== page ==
Israeli Supreme Court: Arab Bedouin in the Unrecognized Villages in the Negev have the Right to "Minimal Access to Water"
(Haifa, Israel) Yesterday, 5 June 2011, the Israeli Supreme Court delivered a decision on an appeal filed by Adalah five years ago, in 2006, on behalf Arab Bedouin citizens of Israel living in six different unrecognized villages in the Naqab (Negev) representing 128 families. Adalah asked the Supreme Court to overturn a 2006 ruling by the Haifa District Court sitting as a Water Tribunal, which rejected their applications to be connected to the main water distribution network.
The judgment was issued by Justices Ayala Procaccia (recently retired), Edna Arbel, and Yosef Alon. The justices accepted the appeal in part – from residents living in Gatamat, Umm el-Hieran, and Tel Arad - and rejected it in part – from residents living in Tel al-Maleh, al-Atrash, and Tla' Rashid. The court ruled that two of the appellants had reasonable access to water, while in the case of the third, the court directed that he be given access to the main network. Regarding the three others, the court ordered the water committee to review their cases, as the facts concerning their access were not clear.
Justice Procaccia ruled that the right to water is a constitutional right for all citizens of the state because it stems directly from the constitutional right to life and the right to dignity and equality, and that it is the duty of the state to secure this basic right. However, she emphasized that the case posed a dilemma: while the persons living in the unrecognized villages, citizens of the state have equal rights like other citizens, they live illegally on "state land". As stated in her ruling, it is incumbent on the State to resolve this "dilemma" and with its budget by providing "minimum access to water" needed by the residents of the unrecognized villages. She did not specify what constituted the "minimum".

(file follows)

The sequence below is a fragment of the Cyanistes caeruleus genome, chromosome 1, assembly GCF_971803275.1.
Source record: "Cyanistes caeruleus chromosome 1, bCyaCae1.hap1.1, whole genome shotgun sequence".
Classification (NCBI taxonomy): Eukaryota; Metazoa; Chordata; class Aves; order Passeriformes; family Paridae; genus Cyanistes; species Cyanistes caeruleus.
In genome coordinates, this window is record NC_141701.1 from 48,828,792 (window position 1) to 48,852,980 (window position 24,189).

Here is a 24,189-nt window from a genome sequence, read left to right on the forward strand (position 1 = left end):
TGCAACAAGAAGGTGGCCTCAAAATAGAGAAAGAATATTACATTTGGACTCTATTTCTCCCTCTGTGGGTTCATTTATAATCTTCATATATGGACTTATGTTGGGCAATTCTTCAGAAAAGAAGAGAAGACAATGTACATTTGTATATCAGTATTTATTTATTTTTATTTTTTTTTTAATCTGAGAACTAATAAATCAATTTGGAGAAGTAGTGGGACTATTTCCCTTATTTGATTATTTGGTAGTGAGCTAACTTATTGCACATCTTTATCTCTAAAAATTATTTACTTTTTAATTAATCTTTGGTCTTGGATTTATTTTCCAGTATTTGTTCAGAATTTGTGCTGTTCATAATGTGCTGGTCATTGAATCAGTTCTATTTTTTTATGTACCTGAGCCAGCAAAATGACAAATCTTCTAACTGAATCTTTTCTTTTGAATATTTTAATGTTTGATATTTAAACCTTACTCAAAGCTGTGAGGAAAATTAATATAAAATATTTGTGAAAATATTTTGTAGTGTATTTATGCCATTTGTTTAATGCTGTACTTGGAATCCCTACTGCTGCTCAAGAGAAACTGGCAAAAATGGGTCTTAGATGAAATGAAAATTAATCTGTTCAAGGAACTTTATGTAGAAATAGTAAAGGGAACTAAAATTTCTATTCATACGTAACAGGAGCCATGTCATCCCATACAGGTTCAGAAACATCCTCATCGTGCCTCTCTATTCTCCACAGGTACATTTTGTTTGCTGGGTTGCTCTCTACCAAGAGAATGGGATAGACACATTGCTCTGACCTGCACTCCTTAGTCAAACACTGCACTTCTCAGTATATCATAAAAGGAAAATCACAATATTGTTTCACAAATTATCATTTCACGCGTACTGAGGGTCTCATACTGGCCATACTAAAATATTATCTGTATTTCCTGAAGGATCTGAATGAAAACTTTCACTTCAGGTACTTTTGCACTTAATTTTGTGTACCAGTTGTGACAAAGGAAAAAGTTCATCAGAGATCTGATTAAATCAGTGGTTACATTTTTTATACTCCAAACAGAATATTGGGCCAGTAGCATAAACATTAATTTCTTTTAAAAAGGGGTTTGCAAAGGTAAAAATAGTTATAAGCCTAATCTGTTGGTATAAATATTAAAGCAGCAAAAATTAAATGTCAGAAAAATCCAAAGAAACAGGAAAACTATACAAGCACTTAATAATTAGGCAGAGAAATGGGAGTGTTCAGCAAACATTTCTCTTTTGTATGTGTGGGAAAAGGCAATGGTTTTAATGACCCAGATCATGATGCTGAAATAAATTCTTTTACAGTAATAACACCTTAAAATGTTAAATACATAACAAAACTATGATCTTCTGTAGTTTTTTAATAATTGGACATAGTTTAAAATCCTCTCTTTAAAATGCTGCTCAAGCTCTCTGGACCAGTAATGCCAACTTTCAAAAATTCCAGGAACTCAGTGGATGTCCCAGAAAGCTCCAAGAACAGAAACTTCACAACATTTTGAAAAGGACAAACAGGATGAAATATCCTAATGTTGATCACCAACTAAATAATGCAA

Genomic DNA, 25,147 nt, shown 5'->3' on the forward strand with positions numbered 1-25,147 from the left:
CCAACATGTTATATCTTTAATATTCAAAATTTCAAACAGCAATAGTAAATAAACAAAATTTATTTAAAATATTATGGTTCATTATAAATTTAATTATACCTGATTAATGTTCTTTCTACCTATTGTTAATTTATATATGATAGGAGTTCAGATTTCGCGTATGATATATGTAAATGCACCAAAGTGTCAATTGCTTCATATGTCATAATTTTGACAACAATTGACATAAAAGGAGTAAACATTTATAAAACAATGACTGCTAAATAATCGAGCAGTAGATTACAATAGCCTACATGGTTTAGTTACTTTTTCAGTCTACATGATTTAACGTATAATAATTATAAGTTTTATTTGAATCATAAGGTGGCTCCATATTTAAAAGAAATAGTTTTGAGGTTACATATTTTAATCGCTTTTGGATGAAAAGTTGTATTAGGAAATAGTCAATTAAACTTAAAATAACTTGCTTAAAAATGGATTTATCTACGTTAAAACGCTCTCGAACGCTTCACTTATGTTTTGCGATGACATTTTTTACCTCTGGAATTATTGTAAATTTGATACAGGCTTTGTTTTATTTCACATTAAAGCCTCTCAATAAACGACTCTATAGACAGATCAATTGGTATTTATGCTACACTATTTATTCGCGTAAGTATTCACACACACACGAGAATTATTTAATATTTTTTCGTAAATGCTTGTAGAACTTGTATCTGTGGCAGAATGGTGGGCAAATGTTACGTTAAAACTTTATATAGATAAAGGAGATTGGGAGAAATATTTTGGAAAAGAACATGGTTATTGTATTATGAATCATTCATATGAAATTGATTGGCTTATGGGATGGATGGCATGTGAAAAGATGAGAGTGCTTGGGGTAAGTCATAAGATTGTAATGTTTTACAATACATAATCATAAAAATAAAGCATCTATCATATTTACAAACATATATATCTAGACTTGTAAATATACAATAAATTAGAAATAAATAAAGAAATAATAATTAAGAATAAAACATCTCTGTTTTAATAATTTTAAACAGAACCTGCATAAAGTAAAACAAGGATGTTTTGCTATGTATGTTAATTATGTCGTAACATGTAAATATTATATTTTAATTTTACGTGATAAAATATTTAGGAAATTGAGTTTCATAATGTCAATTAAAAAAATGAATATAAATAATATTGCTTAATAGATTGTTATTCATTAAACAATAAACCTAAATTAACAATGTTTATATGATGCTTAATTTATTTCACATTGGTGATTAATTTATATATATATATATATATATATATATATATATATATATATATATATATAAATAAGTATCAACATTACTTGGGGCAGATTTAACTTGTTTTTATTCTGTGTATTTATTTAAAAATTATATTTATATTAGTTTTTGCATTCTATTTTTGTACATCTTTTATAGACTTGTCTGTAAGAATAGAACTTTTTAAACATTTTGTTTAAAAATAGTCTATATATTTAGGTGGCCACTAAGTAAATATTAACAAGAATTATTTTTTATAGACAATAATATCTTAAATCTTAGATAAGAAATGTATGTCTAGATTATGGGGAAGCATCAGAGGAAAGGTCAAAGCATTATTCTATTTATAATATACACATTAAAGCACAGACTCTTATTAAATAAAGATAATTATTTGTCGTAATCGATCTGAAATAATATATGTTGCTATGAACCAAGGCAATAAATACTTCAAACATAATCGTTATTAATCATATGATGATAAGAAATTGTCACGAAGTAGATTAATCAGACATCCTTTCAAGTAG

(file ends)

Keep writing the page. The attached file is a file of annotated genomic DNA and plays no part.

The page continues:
Justice Procaccia added that the solution to this "dilemma" is the movement of the residents of these villages to other locations, which have been built according to the planning and building laws, and are therefore connected to a water network, electricity and other essential services. In these towns, they will be provided with equal rights like other citizens of the state, she stressed. Justice Edna Arbel added that the State needed to regulate the issue of housing for the Arab Bedouin in the Negev (Naqab).
Most Arab Bedouin inhabitants of the unrecognized villages are forced to obtain their drinking water by buying it from a central location and transporting it at their own expense in unhygienic metal containers or from water access points located several kilometers from their villages via improvised plastic hose connections.
Former Adalah Attorney Adel Badeer who filed the appeal to the Supreme Court argued that aim of the Water Tribunal's decision is to support the government's policy of seeking to relocate Arab Bedouin from their land to government-planned towns, by refusing to provide them with basic services such as access to clean drinking water.
Attorney Sawsan Zaher, the director of Adalah's Social and Economic Righs Unit, commented that, "despite the importance of the Supreme Court decision, especially in light of previous judgments that totally negated the rights of these residents, the court unfortunately did not decide that the Arab Bedouin's right to water is equal to that of other citizens of Israel. Instead, the court ruled that the inhabitants of the unrecognized villages, around 90,000 people, have the right to "a minimal access to water sources," but without specifying what is "minimal". The Supreme Court's judgment gave undue weight to the fact that these villages are "unrecognized", despite that the Arab Bedouin have been living there for generations, and in some locations, even before 1948. The Supreme Court tacitly approved the policy of successive governments, which punished the Arab Bedouin, and failed to regulate housing for these citizens of Israel."
For more information on the case, see:
See Ha'aretz coverage of the Supreme Court's decision: